Adobe Systems is poised to launch several key enhancements to its Adobe Flash platform in San Francisco this week at its MAX 2008 conference.
Any major upgrade to Flash is significant because 81 percent of worldwide online videos are viewed with Flash technology, making it the number-one format for video on the Web, according to comScore. Adobe's Flash Player is also installed on 98 percent of Internet-connected desktops and a growing number of mobile devices.
"Adobe Flash technology has empowered the developer community to revolutionize the Web and how we interact with it," said Adobe Vice President David Wadhwani. "The Adobe Flash platform continues to evolve, providing everything companies need to rapidly design and develop compelling business-critical applications, interactive Web content, and dynamic video that will reach users across the entire Web."
Parallel Work Flows
Flash has been tightly integrated with Creative Suite 4 -- Adobe's popular design and development software for handling creative work flows. Developers use the enhanced platform's upgraded tools, frameworks, clients and servers to develop Web applications, content and video that run consistently across operating systems and devices.
Available immediately in a preview release, the platform's Flex Builder upgrade provides designers with data-centric capabilities for creating rich Internet applications. Moreover, Flex Builder's capabilities are further enhanced by Flash Catalyst, which Adobe intends to release as a public beta in early 2009.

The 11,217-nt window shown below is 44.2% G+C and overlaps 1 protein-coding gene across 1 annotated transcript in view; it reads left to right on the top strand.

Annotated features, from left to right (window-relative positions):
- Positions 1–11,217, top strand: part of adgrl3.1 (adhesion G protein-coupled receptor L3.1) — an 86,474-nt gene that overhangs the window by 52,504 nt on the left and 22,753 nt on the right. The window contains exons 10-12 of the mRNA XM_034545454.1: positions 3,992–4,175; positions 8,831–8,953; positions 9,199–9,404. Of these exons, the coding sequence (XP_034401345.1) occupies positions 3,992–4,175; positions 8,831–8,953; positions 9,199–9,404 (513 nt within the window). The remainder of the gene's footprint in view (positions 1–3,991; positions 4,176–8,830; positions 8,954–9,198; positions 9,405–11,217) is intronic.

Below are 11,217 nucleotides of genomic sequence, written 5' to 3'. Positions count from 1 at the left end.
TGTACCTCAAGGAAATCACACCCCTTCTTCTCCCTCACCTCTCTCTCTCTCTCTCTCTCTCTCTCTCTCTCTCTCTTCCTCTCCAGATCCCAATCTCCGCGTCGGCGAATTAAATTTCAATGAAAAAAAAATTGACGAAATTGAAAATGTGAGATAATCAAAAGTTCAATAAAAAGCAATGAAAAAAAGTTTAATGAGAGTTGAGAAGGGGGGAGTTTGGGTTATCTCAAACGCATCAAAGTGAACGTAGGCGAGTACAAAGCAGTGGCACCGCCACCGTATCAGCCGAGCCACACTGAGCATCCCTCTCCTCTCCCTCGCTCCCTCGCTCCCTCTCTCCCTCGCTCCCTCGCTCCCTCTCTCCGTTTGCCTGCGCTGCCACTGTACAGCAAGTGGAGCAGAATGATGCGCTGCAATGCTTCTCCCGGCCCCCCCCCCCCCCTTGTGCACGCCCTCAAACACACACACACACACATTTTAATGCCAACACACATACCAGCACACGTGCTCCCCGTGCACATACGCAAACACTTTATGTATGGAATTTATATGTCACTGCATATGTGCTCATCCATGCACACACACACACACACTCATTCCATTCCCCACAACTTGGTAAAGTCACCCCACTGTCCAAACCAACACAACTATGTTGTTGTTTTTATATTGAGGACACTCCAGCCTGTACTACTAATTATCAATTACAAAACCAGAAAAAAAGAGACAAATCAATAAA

Previously code-named Thermo, Flash Catalyst will enable artwork from Creative Suite 4 to be imported with full fidelity and quickly converted into dynamic components such as buttons, scroll bars, and input fields. When used in tandem with Adobe Flex Builder, Flash Catalyst will enhance developer productivity by enabling design and development work to proceed in parallel.
Flash Catalyst will permit developers to publish projects that run outside the browser on multiple operating systems. Finished projects are published directly to Flash Player or Adobe's AIR run-time environment. The latest AIR 1.5 release features an encrypted database for storing data securely on customers' computers.
Collaboration with ARM
Adobe also announced it is collaborating with chipmaker ARM to optimize Adobe Flash Player 10 and Adobe AIR for electronic devices based on the latest ARM microprocessors, including smartphones. The joint effort, targeted for the v6 and v7 architectures used in the chipmaker's ARM11 and Cortex processors, is expected to be available in the second half of 2009.
"Both the Cortex and the ARM11 are just now starting to hit the chipmakers licensing ARM, so they are still in the sweet spot of their product life cycles," said iSuppli Senior Analyst Francis Sideco.
ARM and Adobe intend to deliver an optimized Adobe Flash Player 10 for the ARM architecture, together with industry-standard API support for GPUs and hardware accelerators. The collaborators also expect their joint effort will result in lower power consumption for mobile devices running Flash Player 10 and AIR content.
"The use case for something like what Adobe is doing is well defined," Sideco said. "So, for example, ARM can set up certain rules about what the processor is going to do and when -- such as shut down the processor duty cycle to help optimize the power."
The power saving is impossible to quantify without more information because it will be entirely "dependent on what they decide to do and how they do it," Sideco said. "But it could be 25 to 30 percent."
6 months ago